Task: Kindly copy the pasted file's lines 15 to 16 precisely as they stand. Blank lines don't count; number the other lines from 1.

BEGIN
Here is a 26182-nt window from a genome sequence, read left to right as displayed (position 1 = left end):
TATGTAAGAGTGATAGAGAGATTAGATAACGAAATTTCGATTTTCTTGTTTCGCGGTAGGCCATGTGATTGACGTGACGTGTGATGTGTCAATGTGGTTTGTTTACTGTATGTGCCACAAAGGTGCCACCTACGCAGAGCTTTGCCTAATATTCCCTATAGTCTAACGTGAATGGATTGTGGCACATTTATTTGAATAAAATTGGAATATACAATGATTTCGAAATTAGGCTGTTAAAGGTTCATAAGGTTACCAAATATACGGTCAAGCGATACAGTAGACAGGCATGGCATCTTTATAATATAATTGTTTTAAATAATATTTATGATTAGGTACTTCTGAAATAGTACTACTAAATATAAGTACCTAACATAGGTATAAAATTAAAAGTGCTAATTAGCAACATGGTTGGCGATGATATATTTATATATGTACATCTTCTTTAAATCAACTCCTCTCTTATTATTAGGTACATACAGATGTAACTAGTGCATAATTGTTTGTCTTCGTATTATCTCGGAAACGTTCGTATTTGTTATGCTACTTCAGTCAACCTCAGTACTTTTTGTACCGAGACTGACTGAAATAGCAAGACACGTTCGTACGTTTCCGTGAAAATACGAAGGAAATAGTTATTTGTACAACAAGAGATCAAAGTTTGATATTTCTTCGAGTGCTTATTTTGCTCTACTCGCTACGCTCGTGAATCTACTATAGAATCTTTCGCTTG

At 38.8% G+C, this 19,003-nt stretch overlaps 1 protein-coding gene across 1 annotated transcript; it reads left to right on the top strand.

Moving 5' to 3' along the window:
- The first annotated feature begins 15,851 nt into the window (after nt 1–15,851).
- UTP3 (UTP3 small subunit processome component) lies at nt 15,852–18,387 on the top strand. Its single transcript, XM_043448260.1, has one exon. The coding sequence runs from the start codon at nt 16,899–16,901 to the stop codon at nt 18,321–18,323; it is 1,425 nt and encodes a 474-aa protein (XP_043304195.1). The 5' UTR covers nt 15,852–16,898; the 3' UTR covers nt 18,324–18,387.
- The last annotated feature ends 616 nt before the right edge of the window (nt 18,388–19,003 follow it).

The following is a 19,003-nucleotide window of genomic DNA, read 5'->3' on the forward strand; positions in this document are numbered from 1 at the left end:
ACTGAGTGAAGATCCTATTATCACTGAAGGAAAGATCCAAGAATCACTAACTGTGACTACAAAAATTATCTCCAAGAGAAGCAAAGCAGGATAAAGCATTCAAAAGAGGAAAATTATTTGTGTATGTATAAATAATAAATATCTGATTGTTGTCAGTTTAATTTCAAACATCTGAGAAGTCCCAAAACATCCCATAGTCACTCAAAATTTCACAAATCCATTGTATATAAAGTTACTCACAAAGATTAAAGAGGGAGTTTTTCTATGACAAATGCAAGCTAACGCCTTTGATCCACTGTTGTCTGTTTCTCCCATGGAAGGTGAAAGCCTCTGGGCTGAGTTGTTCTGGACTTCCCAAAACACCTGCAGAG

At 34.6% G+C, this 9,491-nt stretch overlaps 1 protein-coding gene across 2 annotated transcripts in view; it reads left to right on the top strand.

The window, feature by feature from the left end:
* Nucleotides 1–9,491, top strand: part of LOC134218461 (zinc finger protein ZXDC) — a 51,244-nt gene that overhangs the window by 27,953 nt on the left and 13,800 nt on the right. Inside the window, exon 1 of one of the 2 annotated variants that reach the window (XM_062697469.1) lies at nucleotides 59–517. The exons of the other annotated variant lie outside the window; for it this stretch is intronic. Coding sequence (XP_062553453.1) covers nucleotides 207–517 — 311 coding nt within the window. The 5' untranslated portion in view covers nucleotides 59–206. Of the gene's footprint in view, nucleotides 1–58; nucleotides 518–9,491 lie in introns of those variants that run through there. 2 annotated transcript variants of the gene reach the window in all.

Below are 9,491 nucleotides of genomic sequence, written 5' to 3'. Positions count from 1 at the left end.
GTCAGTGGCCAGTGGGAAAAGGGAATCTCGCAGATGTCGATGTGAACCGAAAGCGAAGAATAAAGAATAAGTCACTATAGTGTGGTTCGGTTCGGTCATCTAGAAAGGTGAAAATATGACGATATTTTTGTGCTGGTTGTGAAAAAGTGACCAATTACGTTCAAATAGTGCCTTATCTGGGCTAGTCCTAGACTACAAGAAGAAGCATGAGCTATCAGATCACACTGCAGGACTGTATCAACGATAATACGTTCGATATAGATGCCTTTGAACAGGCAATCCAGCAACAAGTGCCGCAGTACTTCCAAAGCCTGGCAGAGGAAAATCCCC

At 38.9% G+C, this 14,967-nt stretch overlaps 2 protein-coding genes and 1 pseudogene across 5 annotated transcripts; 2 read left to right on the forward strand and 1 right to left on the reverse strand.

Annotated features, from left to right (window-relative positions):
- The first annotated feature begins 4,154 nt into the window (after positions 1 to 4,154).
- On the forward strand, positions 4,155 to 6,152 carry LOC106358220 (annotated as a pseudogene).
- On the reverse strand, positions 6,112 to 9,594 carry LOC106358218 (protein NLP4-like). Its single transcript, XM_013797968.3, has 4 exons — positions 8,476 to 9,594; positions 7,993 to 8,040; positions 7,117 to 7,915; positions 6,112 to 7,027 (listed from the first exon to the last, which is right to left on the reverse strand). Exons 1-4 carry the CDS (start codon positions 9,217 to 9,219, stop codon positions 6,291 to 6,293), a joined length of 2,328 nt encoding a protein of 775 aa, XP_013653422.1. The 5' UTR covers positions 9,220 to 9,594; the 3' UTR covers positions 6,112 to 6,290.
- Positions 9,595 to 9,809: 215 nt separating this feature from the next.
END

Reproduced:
At 38.9% G+C, this 14,967-nt stretch overlaps 2 protein-coding genes and 1 pseudogene across 5 annotated transcripts; 2 read left to right on the forward strand and 1 right to left on the reverse strand.

Annotated features, from left to right (window-relative positions):